Editor’s Note: The Playbook is a new RISMedia weekly segment centering on what brokers and agents are doing to ensure they not only survive but thrive in these challenging times. Industry professionals explain the strategies they’re employing and unique ideas they’ve formulated. Tune in every Thursday for another addition to the series.
Gaining the exclusive listing to sell a house…that’s the ultimate, right? If you rep the buyer, the commission’s all yours. If another agent is responsible for the other side of the deal, so be it; you still get half. What could go wrong?
Well, there’s this. You may find yourself with a reluctant seller. Times have certainly changed from even just six months ago, when sellers enjoyed bidding wars and could pick and choose just the right buyer. Now, with mortgage rates having doubled and economic uncertainty in the air, you’ve got your work cut out for you.
There are several reasons why a seller may be reluctant. First, they’ll need to move somewhere else, and unless they’ve already settled on their landing spot, they may face the same challenges buyers do. Or they may think their house is worth much more than the price you’ve recommended it be listed. After all, they could have (and probably would have) made a bigger profit had they sold last summer. Then there are those who start with good intentions to sell but waver as the reality becomes closer, with the sadness over leaving their beloved, longtime house potentially causing an about-face.
So what are REALTORS® to do with such clients? There are specific strategies for each situation.
Managing seller expectations
“Many sellers are reading media headlines but don’t understand how the news impacts their sale until they are on the market,” says Lauren Walz, an agent with the Dawn McKenna Group in Hinsdale, Illinois. “It is important to show them how buyers’ expectations and buying power has changed, through data and statistics. Say a property was sold prior to a mortgage-rate hike. To make a comparable home affordable to the same buyer now, you must reduce the price to account for the additional monthly costs of the higher rate. It is also important to remind sellers of why they are selling. Most often, selling a house is not a 100% financial decision. When sellers keep in mind their ‘why,’ they are likely to sell for market value.”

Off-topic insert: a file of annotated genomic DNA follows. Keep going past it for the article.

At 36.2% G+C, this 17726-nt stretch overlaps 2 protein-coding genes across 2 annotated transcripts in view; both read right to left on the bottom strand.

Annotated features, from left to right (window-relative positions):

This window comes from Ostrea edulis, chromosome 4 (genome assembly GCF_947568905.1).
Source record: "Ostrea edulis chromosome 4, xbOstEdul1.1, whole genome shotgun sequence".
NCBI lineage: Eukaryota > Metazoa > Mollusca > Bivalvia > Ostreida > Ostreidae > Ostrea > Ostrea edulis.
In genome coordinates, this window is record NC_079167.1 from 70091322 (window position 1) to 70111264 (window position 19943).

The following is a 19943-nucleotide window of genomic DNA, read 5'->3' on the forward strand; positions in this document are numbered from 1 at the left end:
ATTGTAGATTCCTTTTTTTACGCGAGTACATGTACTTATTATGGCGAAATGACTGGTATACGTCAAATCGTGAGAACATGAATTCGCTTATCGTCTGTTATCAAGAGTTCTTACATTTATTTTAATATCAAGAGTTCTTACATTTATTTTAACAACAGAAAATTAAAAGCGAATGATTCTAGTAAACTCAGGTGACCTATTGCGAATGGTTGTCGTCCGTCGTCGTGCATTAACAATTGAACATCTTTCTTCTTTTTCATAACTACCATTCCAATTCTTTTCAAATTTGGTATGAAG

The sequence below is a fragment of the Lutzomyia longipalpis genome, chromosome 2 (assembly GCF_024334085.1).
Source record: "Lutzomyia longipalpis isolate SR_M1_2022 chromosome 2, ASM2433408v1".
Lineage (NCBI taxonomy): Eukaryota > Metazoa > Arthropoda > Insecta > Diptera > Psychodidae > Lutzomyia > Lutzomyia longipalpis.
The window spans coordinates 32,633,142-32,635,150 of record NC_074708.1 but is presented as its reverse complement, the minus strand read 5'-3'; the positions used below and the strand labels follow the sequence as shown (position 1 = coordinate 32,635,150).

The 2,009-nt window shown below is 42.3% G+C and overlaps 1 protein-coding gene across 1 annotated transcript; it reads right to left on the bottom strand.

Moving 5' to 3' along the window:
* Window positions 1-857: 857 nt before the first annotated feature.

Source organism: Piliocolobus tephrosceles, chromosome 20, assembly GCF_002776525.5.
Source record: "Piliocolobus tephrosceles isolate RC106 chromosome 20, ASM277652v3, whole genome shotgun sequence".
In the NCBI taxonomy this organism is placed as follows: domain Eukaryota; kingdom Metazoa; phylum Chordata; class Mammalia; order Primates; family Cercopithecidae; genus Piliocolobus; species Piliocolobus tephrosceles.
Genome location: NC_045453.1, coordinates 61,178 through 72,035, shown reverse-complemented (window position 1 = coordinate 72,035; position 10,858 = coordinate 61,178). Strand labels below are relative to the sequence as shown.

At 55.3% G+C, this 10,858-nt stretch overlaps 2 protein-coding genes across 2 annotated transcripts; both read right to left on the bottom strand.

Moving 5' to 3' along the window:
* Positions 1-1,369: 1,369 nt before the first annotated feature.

Julie Fisher, a REALTOR® with Crye-Leike Real Estate Services in Chattanooga, Tennessee, seconds those thoughts, adding that “talking with sellers about the current market is a key piece of communicating with your clients and affirming their frustration that home prices may not be what they were recently. We hear on the news about the declining housing market, and it has been making an adjustment, but it is an important conversation to have with sellers as to what that adjustment is in their area, even paring that down to market conditions in specific neighborhoods.
“A comparative market analysis (CMA) is very helpful to establish that, but it can also be worthwhile to assess the equity sellers have in their home. Ideally, if they are satisfied with the equity, that coupled with a CMA can lead to establishing a realistic list price.”
Looking back on what was is a futile exercise. Mortgage rates are now several points higher than they were last year, and that likely won’t change dramatically. In fact, they could rise. When Christine Stucke, a sales associate with Berkshire Hathaway HomeServices Fox & Roach, REALTORS® in Turnersville, New Jersey, encounters sellers who rue missing out on the bidding-war frenzy of early 2022, she puts an immediate stop to it.